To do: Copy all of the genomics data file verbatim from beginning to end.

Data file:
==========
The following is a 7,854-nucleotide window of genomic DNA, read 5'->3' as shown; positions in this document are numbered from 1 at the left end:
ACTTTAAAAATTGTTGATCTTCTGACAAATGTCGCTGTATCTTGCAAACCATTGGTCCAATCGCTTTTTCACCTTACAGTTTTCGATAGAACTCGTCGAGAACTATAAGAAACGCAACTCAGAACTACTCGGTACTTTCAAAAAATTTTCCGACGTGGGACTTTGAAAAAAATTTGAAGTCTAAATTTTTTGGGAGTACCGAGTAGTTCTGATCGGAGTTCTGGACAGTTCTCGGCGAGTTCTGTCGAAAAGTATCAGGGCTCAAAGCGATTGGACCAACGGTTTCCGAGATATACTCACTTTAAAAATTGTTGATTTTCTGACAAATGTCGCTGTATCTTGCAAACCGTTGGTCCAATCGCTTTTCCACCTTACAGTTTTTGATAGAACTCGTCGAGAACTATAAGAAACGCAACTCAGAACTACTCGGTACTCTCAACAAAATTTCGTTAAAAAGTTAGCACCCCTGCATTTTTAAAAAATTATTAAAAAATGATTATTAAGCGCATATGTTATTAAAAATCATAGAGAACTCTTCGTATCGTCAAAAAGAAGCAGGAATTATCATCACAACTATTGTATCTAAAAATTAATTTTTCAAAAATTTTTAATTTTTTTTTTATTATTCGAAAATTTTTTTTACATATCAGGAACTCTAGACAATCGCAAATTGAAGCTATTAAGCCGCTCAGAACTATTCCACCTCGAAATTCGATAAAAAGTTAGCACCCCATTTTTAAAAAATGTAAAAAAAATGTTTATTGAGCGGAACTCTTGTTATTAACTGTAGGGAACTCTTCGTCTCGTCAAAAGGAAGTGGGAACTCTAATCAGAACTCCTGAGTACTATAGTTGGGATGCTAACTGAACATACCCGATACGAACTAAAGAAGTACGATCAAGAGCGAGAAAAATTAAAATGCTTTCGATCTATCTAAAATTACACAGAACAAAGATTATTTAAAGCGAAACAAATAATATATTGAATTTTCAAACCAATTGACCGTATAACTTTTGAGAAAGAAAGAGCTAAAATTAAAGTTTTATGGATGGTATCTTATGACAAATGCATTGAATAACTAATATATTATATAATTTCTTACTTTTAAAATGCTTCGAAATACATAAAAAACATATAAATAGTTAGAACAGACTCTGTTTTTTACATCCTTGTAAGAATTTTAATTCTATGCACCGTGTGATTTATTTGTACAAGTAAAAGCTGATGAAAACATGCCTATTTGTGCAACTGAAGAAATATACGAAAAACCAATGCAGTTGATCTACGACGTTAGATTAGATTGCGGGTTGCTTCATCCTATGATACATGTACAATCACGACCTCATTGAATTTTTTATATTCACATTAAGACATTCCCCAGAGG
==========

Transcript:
The following is a 7,854-nucleotide window of genomic DNA, read 5'->3' as shown; positions in this document are numbered from 1 at the left end:
ACTTTAAAAATTGTTGATCTTCTGACAAATGTCGCTGTATCTTGCAAACCATTGGTCCAATCGCTTTTTCACCTTACAGTTTTCGATAGAACTCGTCGAGAACTATAAGAAACGCAACTCAGAACTACTCGGTACTTTCAAAAAATTTTCCGACGTGGGACTTTGAAAAAAATTTGAAGTCTAAATTTTTTGGGAGTACCGAGTAGTTCTGATCGGAGTTCTGGACAGTTCTCGGCGAGTTCTGTCGAAAAGTATCAGGGCTCAAAGCGATTGGACCAACGGTTTCCGAGATATACTCACTTTAAAAATTGTTGATTTTCTGACAAATGTCGCTGTATCTTGCAAACCGTTGGTCCAATCGCTTTTCCACCTTACAGTTTTTGATAGAACTCGTCGAGAACTATAAGAAACGCAACTCAGAACTACTCGGTACTCTCAACAAAATTTCGTTAAAAAGTTAGCACCCCTGCATTTTTAAAAAATTATTAAAAAATGATTATTAAGCGCATATGTTATTAAAAATCATAGAGAACTCTTCGTATCGTCAAAAAGAAGCAGGAATTATCATCACAACTATTGTATCTAAAAATTAATTTTTCAAAAATTTTTAATTTTTTTTTTATTATTCGAAAATTTTTTTTACATATCAGGAACTCTAGACAATCGCAAATTGAAGCTATTAAGCCGCTCAGAACTATTCCACCTCGAAATTCGATAAAAAGTTAGCACCCCATTTTTAAAAAATGTAAAAAAAATGTTTATTGAGCGGAACTCTTGTTATTAACTGTAGGGAACTCTTCGTCTCGTCAAAAGGAAGTGGGAACTCTAATCAGAACTCCTGAGTACTATAGTTGGGATGCTAACTGAACATACCCGATACGAACTAAAGAAGTACGATCAAGAGCGAGAAAAATTAAAATGCTTTCGATCTATCTAAAATTACACAGAACAAAGATTATTTAAAGCGAAACAAATAATATATTGAATTTTCAAACCAATTGACCGTATAACTTTTGAGAAAGAAAGAGCTAAAATTAAAGTTTTATGGATGGTATCTTATGACAAATGCATTGAATAACTAATATATTATATAATTTCTTACTTTTAAAATGCTTCGAAATACATAAAAAACATATAAATAGTTAGAACAGACTCTGTTTTTTACATCCTTGTAAGAATTTTAATTCTATGCACCGTGTGATTTATTTGTACAAGTAAAAGCTGATGAAAACATGCCTATTTGTGCAACTGAAGAAATATACGAAAAACCAATGCAGTTGATCTACGACGTTAGATTAGATTGCGGGTTGCTTCATCCTATGATACATGTACAATCACGACCTCATTGAATTTTTTATATTCACATTAAGACATTCCCCAGAGG